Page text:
This was embarrassing. Silver was the lord of his own wood. He was the owner of his own house. And he was a grown man of twenty-five years. There was no reason his own mother should strike him with as much terror as if he were a naughty schoolboy caught scrumping.
“Oh, very well,” he said, trying to pretend it had been his own idea all along. “Good of you to let me know, Bramble. Run along now.”
The dryad stared at him a moment longer. She tipped her head very slightly to one side.
A wave of rot-scent rolled across the great hall as toadstools erupted through the flagstones and shelves of fungus spread themselves across the walls. The lichen-men vanished under the onslaught. Overhead the vaults of the ceiling erupted into greenery, and shafts of light pierced through as the roof finally, decisively, collapsed.
Silver put his hands over his head. It took a while for the rumbling echoes of falling masonry to die away.
Bramble smirked at him, showing pointed brown teeth, and disappeared.
“I paid a substantial sum of money for this place, I’ll have you know!” he called out. He very much doubted the dryad even knew what money was, and it wasn’t as if he could sell Greenhollow anyway. But still. He looked around in some despair. He was twenty-five years old, he still had some good clothes somewhere, probably, and he was the native demigod of an ancient forest kingdom; but just then he felt altogether defeated by rubble, by toadstools, and by the fact that Mrs Silver was certain to do no more than sniff faintly at the whole.
Moisture dripped from the walls and highlighted the subtle brown striations of the shelf fungus.
Silver contemplated reaching out to the Hallow Wood and attempting to turn his shattered home into a slightly more aesthetically pleasing ruin, or at any rate something he could pretend he had done on purpose, but he had never been able to lie to his mother anyway. Let her sniff. At least this way she could not invite her.self to stay.
Silver met his mother on the steps of the Hall. He had run to his bedroom and thrown on a less horrific shirt, a countryman’s tweed jacket which did not fit him because it was not his, and some socks and shoes.
“Mother!” he said in his most charming tone of voice as she approached. “What a delightful surprise! I . . .” He had to stop and swallow hard as he got a good look at her. “I hope the journey was not too uncomfortable . . . ?” he managed.
Mrs Silver paused. She looked him up and down. “Henry,” she said.
No one used Silver’s given name. He tried to stand up straighter in the shapeless tweed jacket, and to give her the same treatment in return. She was wearing her second-best dark grey dress, which she often wore for travelling. She had retrimmed the wrists with a new lavender ribbon. Her black-caped lady’s coat was adorned at her shoulder with a heavy silver brooch. Her hat was dove-grey with lavender trim. The effect was sombre in the extreme. Silver had never dared to ask her if she was really still mourning his father or if she just found the sober attire of the widow convenient for her purposes. Hunting monsters could be a messy business. Bloodstains hardly showed on black.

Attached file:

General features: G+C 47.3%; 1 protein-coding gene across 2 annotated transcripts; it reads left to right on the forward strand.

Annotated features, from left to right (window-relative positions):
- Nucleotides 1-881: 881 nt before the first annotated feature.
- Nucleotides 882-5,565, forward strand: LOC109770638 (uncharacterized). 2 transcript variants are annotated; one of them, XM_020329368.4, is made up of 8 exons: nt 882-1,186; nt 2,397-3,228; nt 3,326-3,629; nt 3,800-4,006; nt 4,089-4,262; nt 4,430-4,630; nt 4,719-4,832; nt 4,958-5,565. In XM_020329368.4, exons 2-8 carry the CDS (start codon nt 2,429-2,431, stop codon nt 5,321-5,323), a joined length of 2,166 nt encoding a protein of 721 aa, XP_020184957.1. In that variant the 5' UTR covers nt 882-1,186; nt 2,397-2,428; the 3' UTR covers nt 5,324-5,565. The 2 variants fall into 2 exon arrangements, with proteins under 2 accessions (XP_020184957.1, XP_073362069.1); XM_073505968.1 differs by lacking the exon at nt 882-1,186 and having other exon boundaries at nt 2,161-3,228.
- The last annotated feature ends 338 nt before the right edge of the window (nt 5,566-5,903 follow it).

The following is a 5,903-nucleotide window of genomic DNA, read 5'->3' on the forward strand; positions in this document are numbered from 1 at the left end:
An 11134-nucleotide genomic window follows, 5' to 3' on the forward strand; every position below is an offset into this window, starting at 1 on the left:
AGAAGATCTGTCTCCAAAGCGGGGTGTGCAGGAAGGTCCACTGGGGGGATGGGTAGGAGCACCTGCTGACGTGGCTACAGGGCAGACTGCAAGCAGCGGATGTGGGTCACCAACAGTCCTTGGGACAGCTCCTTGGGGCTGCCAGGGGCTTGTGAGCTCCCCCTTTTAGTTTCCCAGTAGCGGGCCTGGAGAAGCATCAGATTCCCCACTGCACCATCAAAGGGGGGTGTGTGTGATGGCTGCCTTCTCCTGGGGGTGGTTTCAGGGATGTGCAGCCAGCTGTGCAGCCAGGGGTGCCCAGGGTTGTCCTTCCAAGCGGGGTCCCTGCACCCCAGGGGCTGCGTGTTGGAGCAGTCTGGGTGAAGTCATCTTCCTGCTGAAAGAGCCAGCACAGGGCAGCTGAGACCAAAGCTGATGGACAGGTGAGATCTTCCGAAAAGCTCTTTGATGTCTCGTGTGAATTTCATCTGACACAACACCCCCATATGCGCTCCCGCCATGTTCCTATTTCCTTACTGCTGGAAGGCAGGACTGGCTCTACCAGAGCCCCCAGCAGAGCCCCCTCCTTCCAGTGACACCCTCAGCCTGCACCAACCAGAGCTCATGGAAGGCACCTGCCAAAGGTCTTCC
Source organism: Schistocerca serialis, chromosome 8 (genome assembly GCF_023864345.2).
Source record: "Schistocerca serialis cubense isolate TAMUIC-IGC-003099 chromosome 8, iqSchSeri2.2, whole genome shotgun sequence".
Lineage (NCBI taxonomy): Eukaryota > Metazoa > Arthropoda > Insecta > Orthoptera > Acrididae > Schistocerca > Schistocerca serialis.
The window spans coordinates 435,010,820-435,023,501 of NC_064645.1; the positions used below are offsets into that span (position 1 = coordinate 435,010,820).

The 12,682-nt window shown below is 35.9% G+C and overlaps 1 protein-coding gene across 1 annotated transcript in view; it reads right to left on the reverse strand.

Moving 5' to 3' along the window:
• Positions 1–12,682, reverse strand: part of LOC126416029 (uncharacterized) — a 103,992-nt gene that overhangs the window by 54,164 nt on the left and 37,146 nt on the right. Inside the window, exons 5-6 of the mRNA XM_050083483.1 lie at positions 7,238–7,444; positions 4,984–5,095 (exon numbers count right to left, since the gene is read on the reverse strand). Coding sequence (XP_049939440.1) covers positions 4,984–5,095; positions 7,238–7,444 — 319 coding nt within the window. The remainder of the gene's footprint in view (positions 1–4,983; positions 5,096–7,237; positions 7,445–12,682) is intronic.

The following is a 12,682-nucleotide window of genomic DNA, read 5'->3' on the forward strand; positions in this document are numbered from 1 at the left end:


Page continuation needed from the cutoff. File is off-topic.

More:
Her left hand rested on a cane. Silver had watched her walk up the well-paved drive with it, the strong stride he remembered replaced with a firm step, a halt, a decisive tap, and a second, more careful step. The cane itself was dark, elegant wood—not native, Silver noticed automatically, as he often did now—and tipped with silver. Silver wrenched his gaze away from it and back to Mrs Silver’s eyes.
His mother’s pale gaze had unnerved him all his life and this occasion was no exception. Almost at once he had to refocus on her forehead (newly careworn), her nose (unchanged; a familiar hatchet), her mouth (a straight unreadable line).
“Are you quite finished?” Mrs Silver said.
“Mother,” Silver said faintly.
“Perhaps,” she said, “you would like to offer a crippled old lady somewhere to sit.”
Silver’s mouth opened.
“And some breakfast,” Mrs Silver added. “I have been travelling through the night.”
Silver took a deep breath. “Of course. And—”
“I did not bring any travelling companions, before you ask. Mr Finch remains in Rothport.”
“In Rothport?” said Silver. It was a seaside town a hundred and twenty miles to the northeast. His mind conjured, almost without his wishing it, a picture of Tobias Finch at the seaside; Tobias Finch emerging demurely from a bathing-machine, perhaps in striped flannel, or perhaps not—dear God. He wrenched his thoughts away from this entirely unprofitable train of thought. Tobias Finch was nothing to him.
“Henry,” said Mrs Silver, thankfully distracting in her disapproval, “I am extremely tired. You will be good enough to see to my requests at once. Somewhere to sit down, and something to eat.” She looked up at the battered frontage of Greenhollow, almost entirely hidden by a solid wall of creeping ivy. Her glance raked it up and down exactly the same way she had looked at Silver himself. Then she sniffed. “I assume that tea is beyond you.”